Here is how author characterizes changes inflicted on capitalism by industrialization:

1.  Wage labor on a contractual basis turned into a mass phenomenon.

2.  With factories, mines, and new transportation systems, with mechanization and the expansion of manufacturing plant, the accumulation of fixed capital reached a scale like nothing before. Alongside the numerically dominant small and medium-size businesses, large concerns and mergers came into being.

3.  Technological and organizational innovations became incomparably more important than they had been in preindustrial varieties of capitalism. There was now a faster pace of innovation. In Schumpeter’s analysis, “creative destruction” has been the core component of the capitalist production method… “constant revolutionizing of production, uninterrupted disturbance of all social conditions, everlasting uncertainty and agitation distinguish the bourgeois epoch from all earlier ones.” This contributed to the unpopularity of capitalism, and certainly to its continually renewed delegitimization, most apparent during capitalism’s big, recurring crises, such as the ones that broke out in 1873, 1929, and 2008.

4.  These crises usually arose out of excessive speculation and erroneous trends in the financial sector, yet they also affected the “real economy.” They imperiled not only a few speculators but also the life chances of broad sections of the population, and they could lead to profound social and political disruptions. Crises thus brought home another thing that distinguished capitalism in the age of industrialization from previous variants: namely, that it had become the economy’s dominant regulatory mechanism, intensively influencing society, culture, and politics all at the same time.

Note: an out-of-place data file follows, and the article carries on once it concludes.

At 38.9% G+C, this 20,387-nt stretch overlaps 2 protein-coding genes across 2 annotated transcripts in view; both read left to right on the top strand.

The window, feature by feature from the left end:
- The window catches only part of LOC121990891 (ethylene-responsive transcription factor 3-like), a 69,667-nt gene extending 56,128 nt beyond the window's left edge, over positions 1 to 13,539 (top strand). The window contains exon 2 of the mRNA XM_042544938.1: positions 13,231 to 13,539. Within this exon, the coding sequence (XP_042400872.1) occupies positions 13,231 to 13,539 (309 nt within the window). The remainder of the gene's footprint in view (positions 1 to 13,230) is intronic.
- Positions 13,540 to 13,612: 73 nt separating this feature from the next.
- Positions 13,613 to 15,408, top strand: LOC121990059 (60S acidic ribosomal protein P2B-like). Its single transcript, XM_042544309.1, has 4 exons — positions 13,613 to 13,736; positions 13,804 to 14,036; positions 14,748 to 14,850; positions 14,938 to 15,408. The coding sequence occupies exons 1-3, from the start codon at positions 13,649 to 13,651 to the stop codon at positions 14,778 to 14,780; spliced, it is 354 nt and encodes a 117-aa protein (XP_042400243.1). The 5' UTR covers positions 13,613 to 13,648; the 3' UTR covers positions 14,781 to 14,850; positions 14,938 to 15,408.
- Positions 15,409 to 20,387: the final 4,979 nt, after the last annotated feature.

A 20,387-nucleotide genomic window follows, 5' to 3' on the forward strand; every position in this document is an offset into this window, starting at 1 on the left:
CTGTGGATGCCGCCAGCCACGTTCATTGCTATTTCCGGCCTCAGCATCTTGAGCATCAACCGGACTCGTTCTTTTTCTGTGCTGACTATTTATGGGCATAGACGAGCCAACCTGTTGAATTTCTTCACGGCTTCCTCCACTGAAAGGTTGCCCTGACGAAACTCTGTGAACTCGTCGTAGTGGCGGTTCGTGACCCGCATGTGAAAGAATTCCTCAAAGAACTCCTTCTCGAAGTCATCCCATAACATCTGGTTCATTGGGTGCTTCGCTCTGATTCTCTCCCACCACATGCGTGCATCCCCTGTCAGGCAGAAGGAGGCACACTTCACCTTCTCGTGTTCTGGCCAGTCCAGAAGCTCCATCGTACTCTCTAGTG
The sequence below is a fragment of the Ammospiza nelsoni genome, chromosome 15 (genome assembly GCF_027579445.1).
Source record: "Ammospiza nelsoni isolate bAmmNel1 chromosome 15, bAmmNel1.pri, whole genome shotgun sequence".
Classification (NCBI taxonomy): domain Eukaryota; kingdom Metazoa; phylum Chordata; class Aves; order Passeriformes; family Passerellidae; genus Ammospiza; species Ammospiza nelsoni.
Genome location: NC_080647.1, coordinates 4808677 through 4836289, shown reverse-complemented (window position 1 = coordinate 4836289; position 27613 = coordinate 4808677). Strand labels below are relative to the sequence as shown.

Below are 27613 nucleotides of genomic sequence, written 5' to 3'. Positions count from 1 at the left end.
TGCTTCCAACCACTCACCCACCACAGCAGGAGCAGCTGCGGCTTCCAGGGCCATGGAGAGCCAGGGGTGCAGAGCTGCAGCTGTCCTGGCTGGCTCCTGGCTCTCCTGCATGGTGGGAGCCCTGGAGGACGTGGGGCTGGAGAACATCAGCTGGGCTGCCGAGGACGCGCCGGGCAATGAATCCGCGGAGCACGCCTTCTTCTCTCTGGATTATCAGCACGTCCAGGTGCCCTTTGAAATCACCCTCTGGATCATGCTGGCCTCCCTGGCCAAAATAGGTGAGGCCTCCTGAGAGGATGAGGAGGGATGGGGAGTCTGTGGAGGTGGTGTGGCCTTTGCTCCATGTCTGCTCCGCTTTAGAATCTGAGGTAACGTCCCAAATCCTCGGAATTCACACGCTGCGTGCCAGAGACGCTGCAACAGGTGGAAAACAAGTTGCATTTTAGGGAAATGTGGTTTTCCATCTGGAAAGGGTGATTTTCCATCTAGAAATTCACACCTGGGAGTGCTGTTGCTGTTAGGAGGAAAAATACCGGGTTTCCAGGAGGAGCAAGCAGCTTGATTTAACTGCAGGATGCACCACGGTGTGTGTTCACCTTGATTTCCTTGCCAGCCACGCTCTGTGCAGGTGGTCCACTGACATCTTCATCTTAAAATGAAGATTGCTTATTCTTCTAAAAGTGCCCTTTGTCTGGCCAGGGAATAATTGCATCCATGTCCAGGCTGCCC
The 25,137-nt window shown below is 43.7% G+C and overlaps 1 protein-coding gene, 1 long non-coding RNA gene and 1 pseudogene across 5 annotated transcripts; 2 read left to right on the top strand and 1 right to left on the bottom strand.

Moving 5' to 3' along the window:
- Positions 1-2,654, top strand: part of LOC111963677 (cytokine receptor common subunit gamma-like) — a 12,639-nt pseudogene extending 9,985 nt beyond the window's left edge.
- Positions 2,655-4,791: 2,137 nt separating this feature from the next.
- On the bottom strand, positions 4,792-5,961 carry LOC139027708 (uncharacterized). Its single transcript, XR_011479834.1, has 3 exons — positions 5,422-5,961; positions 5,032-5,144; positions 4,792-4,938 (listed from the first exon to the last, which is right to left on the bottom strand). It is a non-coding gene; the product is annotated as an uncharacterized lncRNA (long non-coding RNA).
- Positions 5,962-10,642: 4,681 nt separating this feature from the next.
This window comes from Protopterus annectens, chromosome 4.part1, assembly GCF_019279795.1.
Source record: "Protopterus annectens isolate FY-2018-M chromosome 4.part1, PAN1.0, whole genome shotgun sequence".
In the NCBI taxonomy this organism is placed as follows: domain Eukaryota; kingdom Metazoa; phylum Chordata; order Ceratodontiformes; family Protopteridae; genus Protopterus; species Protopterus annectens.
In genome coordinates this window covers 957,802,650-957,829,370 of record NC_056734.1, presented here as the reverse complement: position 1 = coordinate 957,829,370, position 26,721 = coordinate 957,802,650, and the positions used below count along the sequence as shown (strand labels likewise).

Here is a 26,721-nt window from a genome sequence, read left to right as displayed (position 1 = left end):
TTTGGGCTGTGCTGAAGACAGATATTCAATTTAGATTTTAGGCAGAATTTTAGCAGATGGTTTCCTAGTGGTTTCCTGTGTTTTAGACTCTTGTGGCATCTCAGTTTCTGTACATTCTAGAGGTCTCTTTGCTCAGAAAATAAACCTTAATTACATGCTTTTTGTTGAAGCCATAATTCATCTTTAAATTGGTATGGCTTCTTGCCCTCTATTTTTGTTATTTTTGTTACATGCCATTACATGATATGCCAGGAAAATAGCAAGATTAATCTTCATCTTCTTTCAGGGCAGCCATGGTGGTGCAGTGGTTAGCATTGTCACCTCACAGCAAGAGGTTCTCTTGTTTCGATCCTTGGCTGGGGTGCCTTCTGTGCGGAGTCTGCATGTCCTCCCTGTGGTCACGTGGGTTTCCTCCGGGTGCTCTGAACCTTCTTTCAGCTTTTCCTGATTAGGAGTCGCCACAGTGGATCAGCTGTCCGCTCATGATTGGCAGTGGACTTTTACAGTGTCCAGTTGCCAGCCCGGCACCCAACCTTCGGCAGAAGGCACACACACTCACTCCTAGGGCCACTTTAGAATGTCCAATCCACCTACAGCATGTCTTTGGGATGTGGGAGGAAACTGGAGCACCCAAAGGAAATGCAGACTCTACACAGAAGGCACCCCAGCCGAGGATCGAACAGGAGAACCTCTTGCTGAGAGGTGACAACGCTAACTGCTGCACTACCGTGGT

From Ownership to Managerial Capitalism
Here author reviews consequences of enterprise growth to such extent that they are owned by the multitude of stockholders and run by professional management, rather than owners, consequently completely changing structure of business and motivation of people in control.

Financialization

Here author discusses financial side changes specifically in three respects:

  • Globalization of finance and cross border capital flows and currencies exchanges
  • Huge growth in outstanding credit, including government debts all over the world
  • Shift of power away from business managers to financial managers

Work in Capitalism 

Author expresses his view on wage labor as the central form of work in capitalism and these reasons for this:

1.  For one thing, the trend toward comprehensive commodification represents a key component of the capitalist system, and wage labor is the most consistent application of this principle to human labor (although not the only one).